NOVOGORSK, Russia (Reuters) - It would be “stupid” to let the conviction of a Kremlin opponent or Moscow’s refusal to extradite fugitive American Edward Snowden interfere with the 2014 Winter Olympics in Sochi, Russia’s sports minister said on Friday.
Sports should be separate from politics, Vitaly Mutko said, warning against a repeat of the boycott of the 1980 Summer Olympics in Moscow by the United States - a protest against the Soviet invasion of Afghanistan.
Asked whether Navalny’s conviction could have a negative effect on the Sochi Games, Mutko said: “I don’t think it will have an influence, that would be absolutely stupid.”
Putin has staked his reputation on the success of the 2014 Winter Games in the Black Sea resort city of Sochi, the first Olympics in post-Soviet Russia.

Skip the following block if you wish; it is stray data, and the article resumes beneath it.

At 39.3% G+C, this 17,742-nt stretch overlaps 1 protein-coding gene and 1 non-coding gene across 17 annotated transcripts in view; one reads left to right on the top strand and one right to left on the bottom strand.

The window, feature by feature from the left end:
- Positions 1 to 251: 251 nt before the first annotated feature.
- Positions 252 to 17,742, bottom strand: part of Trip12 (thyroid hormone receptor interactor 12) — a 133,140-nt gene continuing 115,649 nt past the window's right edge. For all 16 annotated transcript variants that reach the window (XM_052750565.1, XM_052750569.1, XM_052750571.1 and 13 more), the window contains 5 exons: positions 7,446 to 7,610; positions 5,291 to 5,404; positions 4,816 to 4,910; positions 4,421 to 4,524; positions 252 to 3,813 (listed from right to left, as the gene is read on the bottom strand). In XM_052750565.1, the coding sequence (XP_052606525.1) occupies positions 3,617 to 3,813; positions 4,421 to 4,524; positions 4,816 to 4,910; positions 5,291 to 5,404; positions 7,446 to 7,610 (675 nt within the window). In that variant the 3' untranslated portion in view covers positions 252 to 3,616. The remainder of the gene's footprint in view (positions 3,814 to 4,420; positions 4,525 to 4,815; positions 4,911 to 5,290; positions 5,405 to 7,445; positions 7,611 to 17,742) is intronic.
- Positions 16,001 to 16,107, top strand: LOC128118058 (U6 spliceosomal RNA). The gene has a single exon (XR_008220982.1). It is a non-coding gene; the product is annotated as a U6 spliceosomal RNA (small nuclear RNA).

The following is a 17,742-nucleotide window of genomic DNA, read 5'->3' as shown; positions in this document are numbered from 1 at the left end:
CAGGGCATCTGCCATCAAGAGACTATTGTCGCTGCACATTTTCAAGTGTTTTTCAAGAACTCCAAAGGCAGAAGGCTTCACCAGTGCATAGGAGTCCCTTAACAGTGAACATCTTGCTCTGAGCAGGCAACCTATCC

But the five-year prison sentence handed down to opposition leader Alexei Navalny on Thursday deepened U.S. and European criticism of Russia’s human rights record under Putin.
The United States is also angry over Putin’s refusal to hand over Snowden, who is wanted on espionage charges for leaking details of secret U.S. surveillance programs and has been holed up at a Moscow airport for weeks.
A U.S. lawmaker, Republican Senator Lindsey Graham, has suggested Washington should consider boycotting the Games if Snowden is granted asylum in Russia.
The United States Olympic Committee said on Wednesday that it opposed any political boycott of the Games.
Reporting by Alexei Anishchuk; Writing by Steve Gutterman; Editing by Alison Williams